White supremacist groups are highly secretive, so their public propaganda tells us little about their operations or the people they attract. To understand the world of organized racism it is necessary to study it from the inside by talking to their members and observing their groups. Doing so reveals a disturbing picture of how fairly ordinary white people learn to embrace the vicious ideas and dangerous agendas of white supremacism.
This book takes the reader inside organized racism, revealing the kind of women and men who join groups, such as the Ku Klux Klan or neo-Nazi skinheads, and what they do in those groups. The volume collects significant published works from renowned scholar Kathleen M. Blee's work on racist activism, alongside new essays on the theories, methods, and approaches of studying racist activism. Discussing topics such as emotional issues in research, the place of violence and hate in white supremacism, and how women are involved in racial terrorism, Blee makes use of a range of sources, including oral histories, ethnographic observations, and interviews, to shape her findings.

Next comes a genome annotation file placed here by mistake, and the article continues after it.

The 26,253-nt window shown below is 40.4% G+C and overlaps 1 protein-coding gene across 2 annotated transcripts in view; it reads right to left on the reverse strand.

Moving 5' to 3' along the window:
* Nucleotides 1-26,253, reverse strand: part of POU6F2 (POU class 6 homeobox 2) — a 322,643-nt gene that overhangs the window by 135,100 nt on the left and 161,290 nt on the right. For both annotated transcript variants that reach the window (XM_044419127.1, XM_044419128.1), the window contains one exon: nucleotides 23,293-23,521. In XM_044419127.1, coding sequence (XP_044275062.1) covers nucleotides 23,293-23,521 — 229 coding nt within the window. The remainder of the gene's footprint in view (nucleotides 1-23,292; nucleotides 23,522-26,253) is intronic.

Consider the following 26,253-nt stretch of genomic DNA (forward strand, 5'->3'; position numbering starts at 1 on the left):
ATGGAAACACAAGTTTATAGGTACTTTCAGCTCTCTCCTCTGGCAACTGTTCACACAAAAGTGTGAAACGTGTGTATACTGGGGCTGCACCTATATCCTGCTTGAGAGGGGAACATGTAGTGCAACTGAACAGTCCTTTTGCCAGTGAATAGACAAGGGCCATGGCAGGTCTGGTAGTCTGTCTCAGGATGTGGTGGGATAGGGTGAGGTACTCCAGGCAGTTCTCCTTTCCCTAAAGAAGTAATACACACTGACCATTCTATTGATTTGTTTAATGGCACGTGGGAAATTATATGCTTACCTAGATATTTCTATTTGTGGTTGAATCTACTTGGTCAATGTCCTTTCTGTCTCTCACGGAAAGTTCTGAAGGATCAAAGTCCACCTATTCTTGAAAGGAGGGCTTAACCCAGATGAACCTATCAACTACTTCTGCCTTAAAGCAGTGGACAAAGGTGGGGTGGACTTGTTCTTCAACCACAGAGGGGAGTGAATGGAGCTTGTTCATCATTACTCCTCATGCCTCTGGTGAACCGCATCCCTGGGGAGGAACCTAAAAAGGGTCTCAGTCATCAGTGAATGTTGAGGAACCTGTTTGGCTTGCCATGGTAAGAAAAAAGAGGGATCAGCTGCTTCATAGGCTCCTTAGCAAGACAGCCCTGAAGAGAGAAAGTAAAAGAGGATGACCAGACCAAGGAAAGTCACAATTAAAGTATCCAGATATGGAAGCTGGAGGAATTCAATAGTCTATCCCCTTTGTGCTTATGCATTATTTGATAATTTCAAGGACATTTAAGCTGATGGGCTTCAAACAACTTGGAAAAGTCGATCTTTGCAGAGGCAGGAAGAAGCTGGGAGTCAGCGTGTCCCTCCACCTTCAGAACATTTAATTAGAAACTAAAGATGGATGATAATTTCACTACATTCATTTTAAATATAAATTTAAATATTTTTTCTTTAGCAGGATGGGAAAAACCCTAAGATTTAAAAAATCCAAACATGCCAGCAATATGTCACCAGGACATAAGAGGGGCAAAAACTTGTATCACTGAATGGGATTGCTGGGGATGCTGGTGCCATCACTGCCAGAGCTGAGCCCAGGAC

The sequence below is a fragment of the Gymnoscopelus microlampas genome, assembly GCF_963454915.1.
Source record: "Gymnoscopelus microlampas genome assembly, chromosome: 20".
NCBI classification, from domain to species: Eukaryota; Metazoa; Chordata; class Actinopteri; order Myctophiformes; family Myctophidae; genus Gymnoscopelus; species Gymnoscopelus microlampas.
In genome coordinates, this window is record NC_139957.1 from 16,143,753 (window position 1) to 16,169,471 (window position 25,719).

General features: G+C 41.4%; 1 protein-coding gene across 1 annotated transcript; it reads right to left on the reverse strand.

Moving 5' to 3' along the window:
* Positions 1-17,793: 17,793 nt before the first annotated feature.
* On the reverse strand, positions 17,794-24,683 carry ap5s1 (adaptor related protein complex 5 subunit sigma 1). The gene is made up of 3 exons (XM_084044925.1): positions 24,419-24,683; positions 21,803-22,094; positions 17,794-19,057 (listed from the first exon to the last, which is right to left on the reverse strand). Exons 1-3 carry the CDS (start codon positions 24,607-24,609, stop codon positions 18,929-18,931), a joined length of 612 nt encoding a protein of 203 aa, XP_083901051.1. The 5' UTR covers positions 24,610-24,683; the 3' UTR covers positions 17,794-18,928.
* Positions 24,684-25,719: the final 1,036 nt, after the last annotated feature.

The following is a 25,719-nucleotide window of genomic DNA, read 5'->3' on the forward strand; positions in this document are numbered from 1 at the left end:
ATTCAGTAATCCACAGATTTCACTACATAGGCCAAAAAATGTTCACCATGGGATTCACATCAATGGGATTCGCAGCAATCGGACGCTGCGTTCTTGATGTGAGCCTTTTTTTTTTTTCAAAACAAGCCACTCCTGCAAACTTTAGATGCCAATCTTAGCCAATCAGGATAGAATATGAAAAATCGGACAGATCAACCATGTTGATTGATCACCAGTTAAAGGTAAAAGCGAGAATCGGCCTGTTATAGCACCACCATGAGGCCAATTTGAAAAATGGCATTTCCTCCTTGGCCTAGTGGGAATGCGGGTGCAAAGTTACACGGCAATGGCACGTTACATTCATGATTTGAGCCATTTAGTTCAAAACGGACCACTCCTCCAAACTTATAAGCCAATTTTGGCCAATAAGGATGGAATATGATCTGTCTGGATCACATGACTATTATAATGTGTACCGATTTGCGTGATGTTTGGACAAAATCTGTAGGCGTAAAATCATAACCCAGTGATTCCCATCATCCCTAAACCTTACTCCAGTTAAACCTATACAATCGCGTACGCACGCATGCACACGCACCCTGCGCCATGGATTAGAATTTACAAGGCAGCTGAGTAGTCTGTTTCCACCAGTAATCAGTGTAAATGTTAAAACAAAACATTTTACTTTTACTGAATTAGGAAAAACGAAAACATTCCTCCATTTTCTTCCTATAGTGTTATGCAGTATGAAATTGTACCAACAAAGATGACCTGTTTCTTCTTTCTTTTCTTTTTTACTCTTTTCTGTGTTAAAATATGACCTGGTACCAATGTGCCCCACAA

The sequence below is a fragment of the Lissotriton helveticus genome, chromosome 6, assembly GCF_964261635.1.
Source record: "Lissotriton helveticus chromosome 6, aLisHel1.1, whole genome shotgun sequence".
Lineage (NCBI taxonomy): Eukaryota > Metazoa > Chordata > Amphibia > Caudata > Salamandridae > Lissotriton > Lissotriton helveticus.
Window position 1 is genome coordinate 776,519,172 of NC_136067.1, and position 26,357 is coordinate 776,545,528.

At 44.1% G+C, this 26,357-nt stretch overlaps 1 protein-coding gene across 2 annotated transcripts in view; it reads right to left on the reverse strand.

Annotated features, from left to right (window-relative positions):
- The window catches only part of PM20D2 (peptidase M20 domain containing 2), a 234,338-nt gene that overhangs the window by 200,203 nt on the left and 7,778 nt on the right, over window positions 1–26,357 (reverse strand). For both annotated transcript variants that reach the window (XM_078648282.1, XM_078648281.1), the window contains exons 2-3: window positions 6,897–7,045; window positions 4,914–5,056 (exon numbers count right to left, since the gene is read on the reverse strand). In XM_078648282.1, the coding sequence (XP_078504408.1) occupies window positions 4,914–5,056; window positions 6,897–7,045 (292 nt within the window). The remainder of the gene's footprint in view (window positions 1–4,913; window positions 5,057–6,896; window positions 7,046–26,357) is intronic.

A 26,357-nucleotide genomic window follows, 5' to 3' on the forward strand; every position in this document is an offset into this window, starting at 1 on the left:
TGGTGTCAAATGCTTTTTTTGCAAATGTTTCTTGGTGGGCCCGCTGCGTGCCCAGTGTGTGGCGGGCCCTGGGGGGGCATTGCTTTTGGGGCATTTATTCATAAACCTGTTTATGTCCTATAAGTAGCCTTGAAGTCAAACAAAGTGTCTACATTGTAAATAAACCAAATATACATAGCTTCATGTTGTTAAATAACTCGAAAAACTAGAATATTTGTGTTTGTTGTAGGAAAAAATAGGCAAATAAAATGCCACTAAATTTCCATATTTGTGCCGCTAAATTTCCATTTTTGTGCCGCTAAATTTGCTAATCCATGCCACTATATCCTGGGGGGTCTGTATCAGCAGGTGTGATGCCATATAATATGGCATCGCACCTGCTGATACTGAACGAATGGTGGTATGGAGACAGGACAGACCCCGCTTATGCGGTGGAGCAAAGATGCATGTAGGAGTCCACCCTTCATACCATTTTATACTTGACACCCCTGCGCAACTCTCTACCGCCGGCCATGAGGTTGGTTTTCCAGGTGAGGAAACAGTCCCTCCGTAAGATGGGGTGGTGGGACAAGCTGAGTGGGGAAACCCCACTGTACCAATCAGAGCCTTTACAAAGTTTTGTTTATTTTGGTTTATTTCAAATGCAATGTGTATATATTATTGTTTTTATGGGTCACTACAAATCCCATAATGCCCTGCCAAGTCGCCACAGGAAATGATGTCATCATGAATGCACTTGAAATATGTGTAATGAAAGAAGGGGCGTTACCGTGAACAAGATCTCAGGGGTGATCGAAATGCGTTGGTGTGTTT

Written by the pioneer and leading scholar of women in racist activism, this volume is essential reading for students, scholars, and general readers interested in the areas of social movements, politics, race studies, and American history.